Being rid of the compromise destroyer LePage in combination with the power of the recent FERC Order 841 boosting the economics of distributed storage there's likely to be a significant uptick in the rate at which Maine's grid trends ever greener. The repeated breaking of consensus deals by stroke of veto pen has left all sorts of projects in limbo, awaiting policy-stability, but those days are probably coming to a close after the 2018 election, no matter who gets elected governor.

  25. user-6969515 | | #25

    Thanks Dana and Stephen for the facts on the electric utility mix in Maine and other views about heating.

    Yes, I believe getting over the wall blob is too much a hurdle for me; I am interested though in the most effective distribution system connected to the heat pumps. I get it on the cost of radiant, but had read that it is 30% more efficient than other distribution. And then there is the high velocity ducts(unicon); any views on these?

    Steve, also wondered since you are in our neck of the woods, would you have suggestions for HVAC companies that are the best at thinking through and integrating all that is available for heating and cooling a pretty good house?

    Appreciate the insights and anything you care to share!

  26. user-6969515 | | #26

    Catherine T. again; still not certain how to get my name in the Answered By section.

  27. STEPHEN SHEEHY | | #27

    Catherine. You need someone to calculate your heating load. Our architect used the Passive House Planning Package. You want a "Manual J" calculation . A good calculation takes wall and roof insulation, air tightness, window specs, etc. into account. While there are plenty of competent installers around, many just use a rule of thumb and end up oversizing the heating system. If not using an architect, look for a Resnet expert.
    If you want to discuss in more detail, email me. Stephen at tidewater dot com.

  28. GBA Editor
    Martin Holladay | | #28

    Here is a link to an article that has helped most, but not all, readers with your problem: How the GBA Site Displays Readers’ Names.

    For the minority of readers who report that the steps suggested in that article don't work, I unfortunately don't have any hints or solutions.

  29. Expert Member
    Dana Dorsett | | #29

    Until you've started to really nail down the actual heating & cooling loads it's premature to start prescribing potential solutions, but it's good to understand the options.

    High velocity ducts have a higher blower power than better class low-velocity ducts. A lot depends on the motor efficiency and matching the motor to the load, but apples-to-apples there's only an efficiency down side to increasing the duct velocity.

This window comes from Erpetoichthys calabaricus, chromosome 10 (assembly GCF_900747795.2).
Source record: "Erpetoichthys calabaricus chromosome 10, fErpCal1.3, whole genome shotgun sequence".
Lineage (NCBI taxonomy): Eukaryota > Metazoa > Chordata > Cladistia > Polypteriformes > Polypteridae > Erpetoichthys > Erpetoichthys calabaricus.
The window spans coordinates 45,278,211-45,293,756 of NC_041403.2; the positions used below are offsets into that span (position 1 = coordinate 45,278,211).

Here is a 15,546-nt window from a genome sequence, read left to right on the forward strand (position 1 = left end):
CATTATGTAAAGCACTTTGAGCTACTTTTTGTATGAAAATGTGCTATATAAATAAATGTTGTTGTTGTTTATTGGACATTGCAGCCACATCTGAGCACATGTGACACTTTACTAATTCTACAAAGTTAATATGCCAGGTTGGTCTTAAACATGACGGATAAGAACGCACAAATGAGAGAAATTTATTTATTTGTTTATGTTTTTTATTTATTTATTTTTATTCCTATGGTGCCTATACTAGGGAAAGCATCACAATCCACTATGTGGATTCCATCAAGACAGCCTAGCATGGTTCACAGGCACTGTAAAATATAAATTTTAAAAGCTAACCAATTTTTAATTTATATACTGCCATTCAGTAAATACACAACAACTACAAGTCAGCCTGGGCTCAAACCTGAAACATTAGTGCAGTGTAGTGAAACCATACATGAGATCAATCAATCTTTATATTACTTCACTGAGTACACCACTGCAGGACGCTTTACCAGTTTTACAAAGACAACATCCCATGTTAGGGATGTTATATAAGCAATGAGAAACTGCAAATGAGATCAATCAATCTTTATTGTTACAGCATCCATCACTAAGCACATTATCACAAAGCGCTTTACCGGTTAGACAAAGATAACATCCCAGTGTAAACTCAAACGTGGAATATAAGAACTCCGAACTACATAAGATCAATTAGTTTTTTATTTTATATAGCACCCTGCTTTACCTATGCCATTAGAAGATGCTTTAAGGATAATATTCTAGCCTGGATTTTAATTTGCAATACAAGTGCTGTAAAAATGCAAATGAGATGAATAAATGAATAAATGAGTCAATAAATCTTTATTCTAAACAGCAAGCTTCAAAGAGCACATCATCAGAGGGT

Radiant isn't necessarily more efficient than right-sized ECM drive blowers if the pumps aren't carefully specified. The notion that has been claimed to be 30% more efficient on average in some field survey of (typically ridiculously oversized) systems doesn't really tell the whole story. At your likely very-low loads even assuming 30% better efficiency on the heat distribution mechanisms, a 30% better efficiency on something that's a nearly nothing fraction of a nearly-nothing total load doesn't matter very much. Getting a solution that is right-sized for the loads usually has a much larger impact on total efficiency. Modulating ducted mini-splits aren't bad, and the range of outputs available can be right-sized for a wide range of load.

    If you're still enamored of radiant floors, a small reversible chiller might work for you. Rob Brown at Rockport Mechanical ( ) in Lewiston ME has design experience using hydronic air source heat pumps for radiant floors. (One of the first Daikin Altherma systems installed in this region was his design.) He would probably be able to design a heating/cooling system around a 2-ton modulating Chiltrix ( ) to run as efficiently as a mini-split, assuming the load calculations are in the right range. (He'd be able to help you with those calculations too.)

  30. Robert Opaluch | | #30

    Having living on the Cape (Falmouth) for years, I'd say the need for AC is pretty minimal for most people. Never used for five years in N Falmouth in a typically insulated newer home, facing mostly west no less. Girlfriend used AC few days last year in E Falmouth, once the prior year.
    Steve Baczek highly recommended, but may be too pricey or busy for you.
    IMHO anyone pushing propane should be crossed off your list.
    Agree with Dana, who knows more than us mere mortals! :-)

  31. Expert Member
    Dana Dorsett | | #31

    Robert: I don't know ANYTHING (you can even ask my wife! ;-) )- I just make it up as I go along...